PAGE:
Netanayhu: World's 'Deafening' Silence on Iran Threat to Israel Will End With Trump

Benjamin Netanyahu
Israel's Prime Minister Benjamin Netanyahu speaks to members of the diplomatic corps in Israel in the Yad Vashem Synagogue, January 26, 2017, in Jerusalem, Israel. Lior Mizrahi/Getty

Israeli Prime Minister Benjamin Netanyahu has said that Iran represents the "greatest danger" to Jewish people and Israel, expressing hope that President Trump would end the world's "deafening silence" on the matter.

"The greatest danger that we face, of hatred for the Jewish people and the Jewish state [referring to Israel] comes from Iran," Netanyahu stated. "It comes from the ayatollah regime that is fanning these flames and calling outright for the destruction of the Jewish state."

Iran's conservative leaders, including Supreme Leader Ayatollah Ali Khamenei, regularly call for the destruction of Israel.

Speaking at Holocaust Remembrance Day, Netanyahu said: " When a regime merely calls to wipe out every Israeli [...]—what do we encounter? A deafening silence."

"Now that may change. I hope it will change. I believe it will change," the Israeli leader stated, adding that he had spoken to the newly elected President Trump a few days before.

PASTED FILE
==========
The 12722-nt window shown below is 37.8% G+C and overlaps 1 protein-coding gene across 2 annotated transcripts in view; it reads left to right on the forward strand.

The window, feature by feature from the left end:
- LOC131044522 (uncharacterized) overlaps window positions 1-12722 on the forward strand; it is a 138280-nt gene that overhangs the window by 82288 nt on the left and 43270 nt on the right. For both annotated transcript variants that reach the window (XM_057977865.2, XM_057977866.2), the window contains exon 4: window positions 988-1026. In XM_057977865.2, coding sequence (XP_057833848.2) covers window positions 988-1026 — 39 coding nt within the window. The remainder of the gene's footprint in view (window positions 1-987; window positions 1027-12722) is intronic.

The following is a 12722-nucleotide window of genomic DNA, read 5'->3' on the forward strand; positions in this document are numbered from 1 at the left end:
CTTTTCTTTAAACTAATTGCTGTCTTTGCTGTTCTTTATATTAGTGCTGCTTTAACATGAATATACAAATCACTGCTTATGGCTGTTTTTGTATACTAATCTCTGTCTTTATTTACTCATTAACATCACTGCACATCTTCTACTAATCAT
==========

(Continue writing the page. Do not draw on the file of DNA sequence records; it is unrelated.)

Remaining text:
On the campaign trail, Donald Trump pledged to scrap the nuclear deal that Barack Obama made with Iran, in which Tehran agreed to curb its nuclear program in exchange for lifted sanctions. Trump's promise was welcomed by the Israeli government, but it remains unclear what the U.S. president's position is since coming to power.

In their first official conversation on Sunday, Trump invited Netanyahu to Washington next month with a view to discussing the Iran nuclear deal and the Palestinian peace process, the Israeli prime minister's office said.

Netanyahu said Trump "spoke about the Iranian aggression. He spoke about Iran's commitment to destroy Israel. He spoke about the nature of this nuclear agreement and the danger it poses. We spoke about it together," he added.

Read more: Benjamin Netanyahu to Give Donald Trump Five Alternatives to Iran Deal

Trump has also pledged to move the U.S. Embassy from Tel Aviv to Jerusalem, a move which is likely to inflame tensions in the Arab world, but was praised by far-right sections of the Israeli elite.

The U.S. president has also appointed a pro-settler ambassador to Israel in David Friedman, marking a significant shift in policy towards Israel from his predecessor Barack Obama, who criticized Israel's settlement building, which the international community considers illegal.

Netanyahu and the former U.S. leader had strained ties over Obama's position on the matter, as well as the Iranian nuclear deal, which the Israeli prime minister argued would allow Iran to continue funding anti-Israel extremists across the Middle East.

Iran provides financial support to groups in the region, including Lebanese Shiite militant group Hezbollah and Palestinian militant group Hamas, which both regularly seek to attack Israel. Iran also backs the Shiite Houthi rebels battling the Saudi-led coalition in Yemen.